After five years of job creation in Lesotho, the country's nascent textile industry is experiencing significant job losses and faces a bleak future.
In less than five years, Lesotho developed a textile industry from nothing to one that employed about 60,000 people and by 2003 was exporting $400 million worth of garments to the United States. Lesotho exports more garments to the United States than any other sub-Saharan country.
As a result, the industry overtook the government as the largest employer in the country.
It began when the United States introduced the African Growth and Opportunity Act (AGOA) to give developing sub-Saharan economies preferential access to U.S. markets. This prompted companies from Asian countries such as China, Taiwan and Malaysia, which were subject to import quotas in the United States, to set up shop in countries like Lesotho and thus benefit from AGOA.
But the so-called Multi-Fiber Arrangement under which quotas were set, was lifted at the start of this year, as mandated by the World Trade Organization (WTO). As a result countries such as China, while still subject to tariffs and duties, are no longer restricted by quantity. And six Asian-owned factories have closed and returned to their home countries in the past four months, resulting in more than 6,000 job losses, another 4,000 jobs were lost last year.
Industry unions say the closures are directly linked to the end of the Multi-Fiber Arrangement, and Peter Draper of the South African Institute of International Affairs says this was to be expected.
"That they have known that this moment would come for quite a long time. Everybody knew that this multi-fiber arrangement would be phased out, and everybody knew that it had basically artificially distributed the clothing and textile sector around the developing world for a long time, for more than four decades and the emergence of China onto the global stage has just really exacerbated all of that," he explained.
Mr. Draper's views are not shared by Deputy Chief of Mission Karl Albrecht at the U.S. Embassy in Lesotho nor by Peete Molapo, chief executive officer of the Lesotho Development Corporation.
They say it is too soon to blame the decline in the industry to the end of the Multi-Fiber Arrangement (MFA) and point to other causes, such as poor management and the rampant rise in value of the South African Rand against the U.S. dollar during the past two years. Lesotho's currency, the MaLoti is pegged to the Rand.
Mr. Molapo says it will take time for end of the MFA to be felt.
"I think as time goes on we will know exactly what is happening on the ground," he said.
Both Mr. Albrecht and Mr. Malapo say that both the government and industry leaders are already taking steps to counter the impact of increased competition from major producers such as China. Mr. Albrecht says this includes diversifying within the industry.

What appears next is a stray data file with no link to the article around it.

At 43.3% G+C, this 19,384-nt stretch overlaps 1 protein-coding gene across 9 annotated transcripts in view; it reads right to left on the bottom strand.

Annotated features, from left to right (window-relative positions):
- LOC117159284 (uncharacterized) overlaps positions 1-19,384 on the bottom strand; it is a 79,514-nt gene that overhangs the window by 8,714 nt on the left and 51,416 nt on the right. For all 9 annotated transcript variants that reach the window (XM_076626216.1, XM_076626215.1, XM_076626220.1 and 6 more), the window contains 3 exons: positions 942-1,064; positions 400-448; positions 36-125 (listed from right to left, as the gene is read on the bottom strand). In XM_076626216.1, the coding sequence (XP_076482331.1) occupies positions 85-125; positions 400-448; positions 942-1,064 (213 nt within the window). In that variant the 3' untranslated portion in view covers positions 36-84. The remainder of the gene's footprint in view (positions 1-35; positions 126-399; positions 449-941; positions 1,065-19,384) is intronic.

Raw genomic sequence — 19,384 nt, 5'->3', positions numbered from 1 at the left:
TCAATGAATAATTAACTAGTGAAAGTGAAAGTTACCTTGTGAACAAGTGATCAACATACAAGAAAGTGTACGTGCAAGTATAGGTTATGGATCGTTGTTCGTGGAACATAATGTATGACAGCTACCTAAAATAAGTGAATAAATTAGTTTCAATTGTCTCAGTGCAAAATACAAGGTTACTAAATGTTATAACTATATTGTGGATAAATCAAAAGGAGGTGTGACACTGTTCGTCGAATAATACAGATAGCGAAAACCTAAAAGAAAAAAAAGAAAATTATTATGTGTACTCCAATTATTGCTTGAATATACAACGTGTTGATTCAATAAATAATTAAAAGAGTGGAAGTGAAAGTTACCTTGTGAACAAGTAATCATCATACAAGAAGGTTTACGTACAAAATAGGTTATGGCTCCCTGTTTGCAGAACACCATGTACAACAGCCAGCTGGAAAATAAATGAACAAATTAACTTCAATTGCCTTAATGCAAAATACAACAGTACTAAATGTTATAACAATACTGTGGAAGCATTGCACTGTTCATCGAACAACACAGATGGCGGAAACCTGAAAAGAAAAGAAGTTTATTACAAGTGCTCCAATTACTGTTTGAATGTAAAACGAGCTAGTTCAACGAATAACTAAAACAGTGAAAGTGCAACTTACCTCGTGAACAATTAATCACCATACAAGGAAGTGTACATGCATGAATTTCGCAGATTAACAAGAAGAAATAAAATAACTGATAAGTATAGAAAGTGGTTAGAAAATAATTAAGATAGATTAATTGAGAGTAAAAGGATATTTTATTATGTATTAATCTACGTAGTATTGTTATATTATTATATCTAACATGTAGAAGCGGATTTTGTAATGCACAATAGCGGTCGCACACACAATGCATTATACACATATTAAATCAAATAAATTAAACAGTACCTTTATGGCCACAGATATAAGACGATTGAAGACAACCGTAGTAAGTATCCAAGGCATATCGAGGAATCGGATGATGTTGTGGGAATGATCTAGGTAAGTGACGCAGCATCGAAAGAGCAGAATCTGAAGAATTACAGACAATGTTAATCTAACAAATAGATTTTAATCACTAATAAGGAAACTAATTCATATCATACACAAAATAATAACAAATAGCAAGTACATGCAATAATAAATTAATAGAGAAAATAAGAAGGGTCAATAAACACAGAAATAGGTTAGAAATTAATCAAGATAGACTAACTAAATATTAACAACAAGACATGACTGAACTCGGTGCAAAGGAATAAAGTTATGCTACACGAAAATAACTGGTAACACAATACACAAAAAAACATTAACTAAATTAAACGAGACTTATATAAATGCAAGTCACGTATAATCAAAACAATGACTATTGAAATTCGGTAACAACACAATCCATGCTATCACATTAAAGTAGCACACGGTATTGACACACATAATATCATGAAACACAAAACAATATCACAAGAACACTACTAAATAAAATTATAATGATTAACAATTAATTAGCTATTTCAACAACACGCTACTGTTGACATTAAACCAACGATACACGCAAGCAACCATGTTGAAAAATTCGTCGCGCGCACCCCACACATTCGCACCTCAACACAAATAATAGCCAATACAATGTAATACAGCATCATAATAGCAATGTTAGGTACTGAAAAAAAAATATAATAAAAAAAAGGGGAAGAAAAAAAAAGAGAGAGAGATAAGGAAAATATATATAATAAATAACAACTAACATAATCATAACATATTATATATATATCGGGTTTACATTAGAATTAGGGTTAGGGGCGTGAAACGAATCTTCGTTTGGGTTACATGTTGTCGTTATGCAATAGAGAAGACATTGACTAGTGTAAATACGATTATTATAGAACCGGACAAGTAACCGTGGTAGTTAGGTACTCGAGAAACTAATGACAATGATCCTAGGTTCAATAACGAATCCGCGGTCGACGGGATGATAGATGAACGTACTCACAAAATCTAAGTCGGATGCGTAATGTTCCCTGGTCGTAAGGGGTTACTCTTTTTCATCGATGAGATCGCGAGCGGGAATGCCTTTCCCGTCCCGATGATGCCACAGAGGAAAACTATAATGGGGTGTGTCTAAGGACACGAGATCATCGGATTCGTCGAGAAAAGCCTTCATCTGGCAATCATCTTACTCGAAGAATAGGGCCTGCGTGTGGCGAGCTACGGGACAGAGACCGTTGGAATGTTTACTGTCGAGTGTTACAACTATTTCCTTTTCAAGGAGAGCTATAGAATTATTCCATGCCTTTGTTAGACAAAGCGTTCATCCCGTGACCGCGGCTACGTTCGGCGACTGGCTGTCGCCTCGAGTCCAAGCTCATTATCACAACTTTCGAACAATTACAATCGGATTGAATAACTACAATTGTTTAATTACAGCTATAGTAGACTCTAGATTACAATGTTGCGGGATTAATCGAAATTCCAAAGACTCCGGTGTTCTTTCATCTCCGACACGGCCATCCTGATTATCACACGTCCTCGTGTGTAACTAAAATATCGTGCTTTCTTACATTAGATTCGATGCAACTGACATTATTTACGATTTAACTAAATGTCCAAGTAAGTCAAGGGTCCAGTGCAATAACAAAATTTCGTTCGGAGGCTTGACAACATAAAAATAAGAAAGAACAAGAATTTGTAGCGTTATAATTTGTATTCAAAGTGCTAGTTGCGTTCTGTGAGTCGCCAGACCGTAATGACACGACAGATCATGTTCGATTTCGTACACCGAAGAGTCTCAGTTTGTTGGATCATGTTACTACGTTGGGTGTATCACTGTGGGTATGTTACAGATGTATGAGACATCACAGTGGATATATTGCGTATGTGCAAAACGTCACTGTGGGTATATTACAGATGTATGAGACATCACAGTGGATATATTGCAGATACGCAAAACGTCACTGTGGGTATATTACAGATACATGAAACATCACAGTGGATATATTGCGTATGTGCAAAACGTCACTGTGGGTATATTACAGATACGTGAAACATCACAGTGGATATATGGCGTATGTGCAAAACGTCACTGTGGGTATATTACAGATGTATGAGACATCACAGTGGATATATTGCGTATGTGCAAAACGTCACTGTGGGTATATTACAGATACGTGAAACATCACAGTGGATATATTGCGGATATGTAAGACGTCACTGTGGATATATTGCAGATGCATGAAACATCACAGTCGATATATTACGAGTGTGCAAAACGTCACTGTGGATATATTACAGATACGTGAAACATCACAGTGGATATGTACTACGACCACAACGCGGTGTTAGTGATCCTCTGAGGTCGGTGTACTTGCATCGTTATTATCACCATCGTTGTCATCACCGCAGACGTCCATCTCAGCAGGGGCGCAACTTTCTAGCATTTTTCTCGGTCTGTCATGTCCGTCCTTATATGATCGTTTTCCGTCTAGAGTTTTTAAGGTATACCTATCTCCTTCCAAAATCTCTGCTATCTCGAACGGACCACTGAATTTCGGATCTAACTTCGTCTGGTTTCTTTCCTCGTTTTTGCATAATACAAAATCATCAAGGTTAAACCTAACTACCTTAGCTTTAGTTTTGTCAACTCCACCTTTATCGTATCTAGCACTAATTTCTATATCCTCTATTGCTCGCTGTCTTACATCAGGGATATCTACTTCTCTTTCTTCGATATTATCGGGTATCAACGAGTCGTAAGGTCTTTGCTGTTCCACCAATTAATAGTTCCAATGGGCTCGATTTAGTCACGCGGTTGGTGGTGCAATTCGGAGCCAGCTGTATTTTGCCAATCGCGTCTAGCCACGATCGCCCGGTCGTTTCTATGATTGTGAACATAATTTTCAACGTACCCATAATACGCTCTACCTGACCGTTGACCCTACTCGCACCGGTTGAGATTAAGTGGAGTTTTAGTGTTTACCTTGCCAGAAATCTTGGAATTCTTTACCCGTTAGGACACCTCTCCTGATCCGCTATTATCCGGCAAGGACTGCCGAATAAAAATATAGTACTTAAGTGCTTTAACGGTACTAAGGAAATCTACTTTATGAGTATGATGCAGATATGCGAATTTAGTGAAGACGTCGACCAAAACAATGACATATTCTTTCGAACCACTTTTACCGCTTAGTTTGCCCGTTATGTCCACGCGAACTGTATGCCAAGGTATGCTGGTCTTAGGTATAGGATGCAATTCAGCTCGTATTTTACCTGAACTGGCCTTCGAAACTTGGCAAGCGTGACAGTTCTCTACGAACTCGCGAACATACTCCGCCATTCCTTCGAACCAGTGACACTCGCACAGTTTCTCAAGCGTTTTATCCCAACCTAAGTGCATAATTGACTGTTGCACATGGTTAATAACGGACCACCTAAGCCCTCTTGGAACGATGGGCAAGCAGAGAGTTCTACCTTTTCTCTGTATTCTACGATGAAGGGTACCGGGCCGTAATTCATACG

"First of all there has already been some vertical integration of the industry here. There is a $100 million plus value denim production mill here in Lesotho, capable not only of supplying all the denim clothing manufacturers here in Lesotho, but a good part of countries elsewhere in Africa that are producing denim clothing," explained Mr. Albrecht.
Mr. Albrecht also notes that AGOA offers opportunities to export thousands more products to the United States and argues that Lesotho should also diversify into other industries. But Mr. Draper says that Lesotho's capacity for greater economic diversification is extremely constrained.
"And the bottom line is that very small economies with barely literate populations and so on are going to struggle,” he added. “Clothing and textiles at the end of the day, if you have economies of scale as China does, if you can produce the whole value-chain in-house. How is a small country going to compete with that?"
Mr. Draper says that while prospects for Lesotho's textile industry are now bleak, they are not entirely hopeless.
"I think the one potential saving grace for small countries like Lesotho that have built up a supply chain over the last decade or so, is that I very much doubt whether the big U.S. and European retailers would want to put all of their eggs in the China basket, simply because of protectionist pressures in the European Union and the United States,” Mr. Draper noted. “So it stands to reason that they would want to diversify their sources of supply."
In addition, says Mr. Draper, Lesotho could improve its tourist industry and look into establishing an offshore banking sector.
Lesotho has a population of 1.8 million, and is one of Africa's poorest countries with nearly 50 percent of the population living below the poverty line. Traditionally, even members of an extended family are supported by those that earn salaries, so that 50,000 jobs contribute to the support of 250,000 people. Experts say that in such a small economy, the impact of losing even 12,000 jobs has widespread, negative repercussions.